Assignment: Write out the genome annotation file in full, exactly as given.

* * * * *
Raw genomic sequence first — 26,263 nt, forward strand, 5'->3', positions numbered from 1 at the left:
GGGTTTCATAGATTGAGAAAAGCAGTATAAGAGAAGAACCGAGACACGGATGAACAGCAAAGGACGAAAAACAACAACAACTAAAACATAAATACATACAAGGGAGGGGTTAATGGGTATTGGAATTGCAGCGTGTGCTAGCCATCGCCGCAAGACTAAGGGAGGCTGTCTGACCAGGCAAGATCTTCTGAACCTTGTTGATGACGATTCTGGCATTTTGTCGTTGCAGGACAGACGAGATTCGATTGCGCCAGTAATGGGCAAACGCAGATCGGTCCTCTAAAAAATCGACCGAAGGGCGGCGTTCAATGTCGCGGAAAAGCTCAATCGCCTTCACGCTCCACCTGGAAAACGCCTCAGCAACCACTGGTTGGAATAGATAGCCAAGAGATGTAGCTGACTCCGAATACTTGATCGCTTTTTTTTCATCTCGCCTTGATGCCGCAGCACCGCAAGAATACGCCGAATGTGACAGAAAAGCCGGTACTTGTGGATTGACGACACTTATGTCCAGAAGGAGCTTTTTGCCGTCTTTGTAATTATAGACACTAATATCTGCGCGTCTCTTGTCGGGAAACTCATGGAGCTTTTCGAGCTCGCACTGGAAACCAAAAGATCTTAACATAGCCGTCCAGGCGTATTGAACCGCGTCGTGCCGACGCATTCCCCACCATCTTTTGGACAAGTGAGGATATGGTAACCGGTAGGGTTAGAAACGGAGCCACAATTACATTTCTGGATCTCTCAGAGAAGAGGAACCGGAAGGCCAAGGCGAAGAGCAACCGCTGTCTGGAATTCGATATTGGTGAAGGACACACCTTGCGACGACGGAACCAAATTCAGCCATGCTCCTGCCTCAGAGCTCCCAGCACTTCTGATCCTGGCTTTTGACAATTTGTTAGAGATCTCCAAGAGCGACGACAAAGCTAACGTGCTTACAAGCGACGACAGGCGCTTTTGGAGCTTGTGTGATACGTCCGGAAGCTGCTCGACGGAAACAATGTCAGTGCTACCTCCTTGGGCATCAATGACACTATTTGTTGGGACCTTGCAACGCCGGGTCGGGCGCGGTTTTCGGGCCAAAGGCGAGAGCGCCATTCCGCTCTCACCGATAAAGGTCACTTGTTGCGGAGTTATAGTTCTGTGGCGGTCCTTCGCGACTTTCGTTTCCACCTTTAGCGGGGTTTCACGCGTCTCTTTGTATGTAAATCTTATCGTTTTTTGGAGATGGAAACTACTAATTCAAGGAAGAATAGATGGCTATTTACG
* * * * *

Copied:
Raw genomic sequence first — 26,263 nt, forward strand, 5'->3', positions numbered from 1 at the left:
GGGTTTCATAGATTGAGAAAAGCAGTATAAGAGAAGAACCGAGACACGGATGAACAGCAAAGGACGAAAAACAACAACAACTAAAACATAAATACATACAAGGGAGGGGTTAATGGGTATTGGAATTGCAGCGTGTGCTAGCCATCGCCGCAAGACTAAGGGAGGCTGTCTGACCAGGCAAGATCTTCTGAACCTTGTTGATGACGATTCTGGCATTTTGTCGTTGCAGGACAGACGAGATTCGATTGCGCCAGTAATGGGCAAACGCAGATCGGTCCTCTAAAAAATCGACCGAAGGGCGGCGTTCAATGTCGCGGAAAAGCTCAATCGCCTTCACGCTCCACCTGGAAAACGCCTCAGCAACCACTGGTTGGAATAGATAGCCAAGAGATGTAGCTGACTCCGAATACTTGATCGCTTTTTTTTCATCTCGCCTTGATGCCGCAGCACCGCAAGAATACGCCGAATGTGACAGAAAAGCCGGTACTTGTGGATTGACGACACTTATGTCCAGAAGGAGCTTTTTGCCGTCTTTGTAATTATAGACACTAATATCTGCGCGTCTCTTGTCGGGAAACTCATGGAGCTTTTCGAGCTCGCACTGGAAACCAAAAGATCTTAACATAGCCGTCCAGGCGTATTGAACCGCGTCGTGCCGACGCATTCCCCACCATCTTTTGGACAAGTGAGGATATGGTAACCGGTAGGGTTAGAAACGGAGCCACAATTACATTTCTGGATCTCTCAGAGAAGAGGAACCGGAAGGCCAAGGCGAAGAGCAACCGCTGTCTGGAATTCGATATTGGTGAAGGACACACCTTGCGACGACGGAACCAAATTCAGCCATGCTCCTGCCTCAGAGCTCCCAGCACTTCTGATCCTGGCTTTTGACAATTTGTTAGAGATCTCCAAGAGCGACGACAAAGCTAACGTGCTTACAAGCGACGACAGGCGCTTTTGGAGCTTGTGTGATACGTCCGGAAGCTGCTCGACGGAAACAATGTCAGTGCTACCTCCTTGGGCATCAATGACACTATTTGTTGGGACCTTGCAACGCCGGGTCGGGCGCGGTTTTCGGGCCAAAGGCGAGAGCGCCATTCCGCTCTCACCGATAAAGGTCACTTGTTGCGGAGTTATAGTTCTGTGGCGGTCCTTCGCGACTTTCGTTTCCACCTTTAGCGGGGTTTCACGCGTCTCTTTGTATGTAAATCTTATCGTTTTTTGGAGATGGAAACTACTAATTCAAGGAAGAATAGATGGCTATTTACG